Look Inside: New Bible Commentary & Dictionary

Posted by on 05/13/2014 in: , ,

For many years the New Bible Commentary and New Bible Dictionary have served Bible readers worldwide. We’ve enhanced these great resources for The Bible Study App.

Here’s how: (screenshots are from an iPad 2 – click on an image for a expanded view):

ONE: Resource Guide

Open your favorite Bible in the main window. (I’ve got the ESV open in this example.)  Tap the split window handle and drag it to a width or height you like.  As I scroll through the Bible text, the resource guide keeps up with me and searches through all the books in my library for content related to the Scripture passage in the main window.

If you scroll down the Resource Guide results, you will see the section headings “Commentaries”, “People,” “Places,” and “Topics.”

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Tap or click on the New Bible Commentary for the content relevant to the passage you are reading.  With The Bible Study App, the scripture references are hyperlinked within the commentary text. All I have to do is tap the scripture reference to read it instantly.  You can also view the new maps, diagrams, charts and tables that are included with each article.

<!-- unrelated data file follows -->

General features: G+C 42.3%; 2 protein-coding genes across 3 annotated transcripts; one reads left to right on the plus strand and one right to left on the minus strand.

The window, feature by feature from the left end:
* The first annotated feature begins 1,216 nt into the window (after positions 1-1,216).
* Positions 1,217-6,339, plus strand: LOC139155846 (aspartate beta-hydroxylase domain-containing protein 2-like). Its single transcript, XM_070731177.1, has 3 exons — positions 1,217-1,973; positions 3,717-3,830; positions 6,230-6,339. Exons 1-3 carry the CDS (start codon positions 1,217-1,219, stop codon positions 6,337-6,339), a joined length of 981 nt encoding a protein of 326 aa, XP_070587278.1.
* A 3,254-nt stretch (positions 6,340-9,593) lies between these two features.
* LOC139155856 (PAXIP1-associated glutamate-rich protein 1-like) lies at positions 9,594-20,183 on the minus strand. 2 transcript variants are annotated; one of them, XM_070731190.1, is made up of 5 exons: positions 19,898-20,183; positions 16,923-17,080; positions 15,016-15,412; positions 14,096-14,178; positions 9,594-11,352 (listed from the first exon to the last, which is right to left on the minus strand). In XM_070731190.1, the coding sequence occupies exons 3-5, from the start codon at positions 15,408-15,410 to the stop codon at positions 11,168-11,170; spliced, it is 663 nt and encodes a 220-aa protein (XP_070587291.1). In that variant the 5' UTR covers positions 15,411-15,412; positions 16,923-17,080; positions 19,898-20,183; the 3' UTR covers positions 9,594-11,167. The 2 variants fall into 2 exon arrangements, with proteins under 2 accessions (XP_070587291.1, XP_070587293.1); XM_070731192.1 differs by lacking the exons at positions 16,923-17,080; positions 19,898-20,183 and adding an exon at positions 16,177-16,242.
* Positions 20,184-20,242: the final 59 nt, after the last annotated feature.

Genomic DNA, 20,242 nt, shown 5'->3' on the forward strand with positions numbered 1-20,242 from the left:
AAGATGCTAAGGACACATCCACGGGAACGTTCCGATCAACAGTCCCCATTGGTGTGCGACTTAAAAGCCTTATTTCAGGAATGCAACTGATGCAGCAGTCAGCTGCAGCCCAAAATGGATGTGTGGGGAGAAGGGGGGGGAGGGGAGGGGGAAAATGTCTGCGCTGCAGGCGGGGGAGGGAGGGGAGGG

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For the New Bible Dictionary content, choose the person/place/topic you want to learn more about.  I chose “Aristarchus” in this example.  The Bible Study App then brings you results from within the New Bible Dictionary.  After you’ve tapped on the New Bible Dictionary, you can scroll down and read the entire article without having to leave your Bible text.

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You can also tap the top right-hand corner of the pop-up window to bring up the option to open these hyperlinked references in the main window or the split window.

TWO: “Traditional Uses” 

You can also utilize the New Bible Dictionary as a traditional dictionary in The Bible Study App.  Just Tap/Click the “Go-To” button and scroll through this awesome resource as you would a hard-copy encyclopedia.

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As well as read the New Bible Commentary in the split window to follow along with the passage you are studying.

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iOS EXTRA #1: Lookup Feature